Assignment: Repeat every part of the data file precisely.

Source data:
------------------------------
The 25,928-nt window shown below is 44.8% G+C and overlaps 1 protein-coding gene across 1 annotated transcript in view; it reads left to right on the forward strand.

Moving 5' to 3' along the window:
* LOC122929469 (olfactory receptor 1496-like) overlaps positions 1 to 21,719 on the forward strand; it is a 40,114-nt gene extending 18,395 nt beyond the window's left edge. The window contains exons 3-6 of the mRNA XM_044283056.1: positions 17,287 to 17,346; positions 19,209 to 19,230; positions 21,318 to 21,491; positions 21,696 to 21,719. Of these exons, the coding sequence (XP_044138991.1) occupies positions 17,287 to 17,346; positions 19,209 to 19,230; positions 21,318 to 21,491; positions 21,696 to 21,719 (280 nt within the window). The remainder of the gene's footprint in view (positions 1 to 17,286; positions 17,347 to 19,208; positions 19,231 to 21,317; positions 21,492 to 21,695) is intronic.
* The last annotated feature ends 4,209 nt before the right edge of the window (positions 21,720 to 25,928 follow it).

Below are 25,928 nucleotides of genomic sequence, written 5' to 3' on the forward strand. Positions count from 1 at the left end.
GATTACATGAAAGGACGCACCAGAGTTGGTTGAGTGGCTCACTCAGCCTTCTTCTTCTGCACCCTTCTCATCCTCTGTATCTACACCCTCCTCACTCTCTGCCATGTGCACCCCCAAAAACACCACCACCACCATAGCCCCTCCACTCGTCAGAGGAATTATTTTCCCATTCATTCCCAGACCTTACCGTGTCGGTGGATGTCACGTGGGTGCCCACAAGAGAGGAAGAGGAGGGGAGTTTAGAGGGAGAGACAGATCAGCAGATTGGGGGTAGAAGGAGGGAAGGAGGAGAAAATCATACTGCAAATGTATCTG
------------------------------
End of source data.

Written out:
The 25,928-nt window shown below is 44.8% G+C and overlaps 1 protein-coding gene across 1 annotated transcript in view; it reads left to right on the forward strand.

Moving 5' to 3' along the window:
* LOC122929469 (olfactory receptor 1496-like) overlaps positions 1 to 21,719 on the forward strand; it is a 40,114-nt gene extending 18,395 nt beyond the window's left edge. The window contains exons 3-6 of the mRNA XM_044283056.1: positions 17,287 to 17,346; positions 19,209 to 19,230; positions 21,318 to 21,491; positions 21,696 to 21,719. Of these exons, the coding sequence (XP_044138991.1) occupies positions 17,287 to 17,346; positions 19,209 to 19,230; positions 21,318 to 21,491; positions 21,696 to 21,719 (280 nt within the window). The remainder of the gene's footprint in view (positions 1 to 17,286; positions 17,347 to 19,208; positions 19,231 to 21,317; positions 21,492 to 21,695) is intronic.
* The last annotated feature ends 4,209 nt before the right edge of the window (positions 21,720 to 25,928 follow it).

Below are 25,928 nucleotides of genomic sequence, written 5' to 3' on the forward strand. Positions count from 1 at the left end.
GATTACATGAAAGGACGCACCAGAGTTGGTTGAGTGGCTCACTCAGCCTTCTTCTTCTGCACCCTTCTCATCCTCTGTATCTACACCCTCCTCACTCTCTGCCATGTGCACCCCCAAAAACACCACCACCACCATAGCCCCTCCACTCGTCAGAGGAATTATTTTCCCATTCATTCCCAGACCTTACCGTGTCGGTGGATGTCACGTGGGTGCCCACAAGAGAGGAAGAGGAGGGGAGTTTAGAGGGAGAGACAGATCAGCAGATTGGGGGTAGAAGGAGGGAAGGAGGAGAAAATCATACTGCAAATGTATCTG